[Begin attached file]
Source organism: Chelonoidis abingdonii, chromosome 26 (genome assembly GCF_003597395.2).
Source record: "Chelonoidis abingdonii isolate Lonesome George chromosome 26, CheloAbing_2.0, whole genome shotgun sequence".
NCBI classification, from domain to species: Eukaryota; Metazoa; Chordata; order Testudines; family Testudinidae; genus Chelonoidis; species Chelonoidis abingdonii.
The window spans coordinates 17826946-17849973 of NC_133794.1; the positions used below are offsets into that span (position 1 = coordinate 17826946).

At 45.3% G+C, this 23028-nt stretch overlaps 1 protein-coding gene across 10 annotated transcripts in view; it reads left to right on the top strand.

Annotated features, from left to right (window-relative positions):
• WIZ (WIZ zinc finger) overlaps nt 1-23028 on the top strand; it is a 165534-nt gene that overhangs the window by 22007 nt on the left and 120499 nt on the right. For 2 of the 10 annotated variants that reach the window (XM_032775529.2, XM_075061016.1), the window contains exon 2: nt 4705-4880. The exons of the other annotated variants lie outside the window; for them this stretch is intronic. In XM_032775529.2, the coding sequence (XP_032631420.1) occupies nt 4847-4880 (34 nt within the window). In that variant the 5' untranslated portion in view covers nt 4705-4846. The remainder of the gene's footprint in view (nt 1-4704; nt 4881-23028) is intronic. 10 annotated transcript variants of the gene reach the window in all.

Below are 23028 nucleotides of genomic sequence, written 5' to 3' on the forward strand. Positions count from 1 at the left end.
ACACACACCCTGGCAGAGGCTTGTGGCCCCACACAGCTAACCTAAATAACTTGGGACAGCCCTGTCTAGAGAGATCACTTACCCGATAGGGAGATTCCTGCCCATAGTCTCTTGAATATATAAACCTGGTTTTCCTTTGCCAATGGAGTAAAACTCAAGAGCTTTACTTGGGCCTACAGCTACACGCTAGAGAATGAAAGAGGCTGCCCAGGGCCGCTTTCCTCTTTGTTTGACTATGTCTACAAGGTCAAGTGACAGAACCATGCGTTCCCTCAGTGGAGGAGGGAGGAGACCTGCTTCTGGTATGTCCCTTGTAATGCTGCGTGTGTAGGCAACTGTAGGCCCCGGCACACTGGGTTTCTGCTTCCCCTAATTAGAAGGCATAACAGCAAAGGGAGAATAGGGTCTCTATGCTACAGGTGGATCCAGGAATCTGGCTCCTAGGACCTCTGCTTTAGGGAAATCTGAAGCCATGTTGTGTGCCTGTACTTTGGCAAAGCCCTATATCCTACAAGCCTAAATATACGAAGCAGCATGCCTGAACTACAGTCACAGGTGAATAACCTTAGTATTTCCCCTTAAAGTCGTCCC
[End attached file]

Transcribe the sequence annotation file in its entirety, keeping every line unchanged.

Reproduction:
Source organism: Chelonoidis abingdonii, chromosome 26 (genome assembly GCF_003597395.2).
Source record: "Chelonoidis abingdonii isolate Lonesome George chromosome 26, CheloAbing_2.0, whole genome shotgun sequence".
NCBI classification, from domain to species: Eukaryota; Metazoa; Chordata; order Testudines; family Testudinidae; genus Chelonoidis; species Chelonoidis abingdonii.
The window spans coordinates 17826946-17849973 of NC_133794.1; the positions used below are offsets into that span (position 1 = coordinate 17826946).

At 45.3% G+C, this 23028-nt stretch overlaps 1 protein-coding gene across 10 annotated transcripts in view; it reads left to right on the top strand.

Annotated features, from left to right (window-relative positions):
• WIZ (WIZ zinc finger) overlaps nt 1-23028 on the top strand; it is a 165534-nt gene that overhangs the window by 22007 nt on the left and 120499 nt on the right. For 2 of the 10 annotated variants that reach the window (XM_032775529.2, XM_075061016.1), the window contains exon 2: nt 4705-4880. The exons of the other annotated variants lie outside the window; for them this stretch is intronic. In XM_032775529.2, the coding sequence (XP_032631420.1) occupies nt 4847-4880 (34 nt within the window). In that variant the 5' untranslated portion in view covers nt 4705-4846. The remainder of the gene's footprint in view (nt 1-4704; nt 4881-23028) is intronic. 10 annotated transcript variants of the gene reach the window in all.

Below are 23028 nucleotides of genomic sequence, written 5' to 3' on the forward strand. Positions count from 1 at the left end.
ACACACACCCTGGCAGAGGCTTGTGGCCCCACACAGCTAACCTAAATAACTTGGGACAGCCCTGTCTAGAGAGATCACTTACCCGATAGGGAGATTCCTGCCCATAGTCTCTTGAATATATAAACCTGGTTTTCCTTTGCCAATGGAGTAAAACTCAAGAGCTTTACTTGGGCCTACAGCTACACGCTAGAGAATGAAAGAGGCTGCCCAGGGCCGCTTTCCTCTTTGTTTGACTATGTCTACAAGGTCAAGTGACAGAACCATGCGTTCCCTCAGTGGAGGAGGGAGGAGACCTGCTTCTGGTATGTCCCTTGTAATGCTGCGTGTGTAGGCAACTGTAGGCCCCGGCACACTGGGTTTCTGCTTCCCCTAATTAGAAGGCATAACAGCAAAGGGAGAATAGGGTCTCTATGCTACAGGTGGATCCAGGAATCTGGCTCCTAGGACCTCTGCTTTAGGGAAATCTGAAGCCATGTTGTGTGCCTGTACTTTGGCAAAGCCCTATATCCTACAAGCCTAAATATACGAAGCAGCATGCCTGAACTACAGTCACAGGTGAATAACCTTAGTATTTCCCCTTAAAGTCGTCCC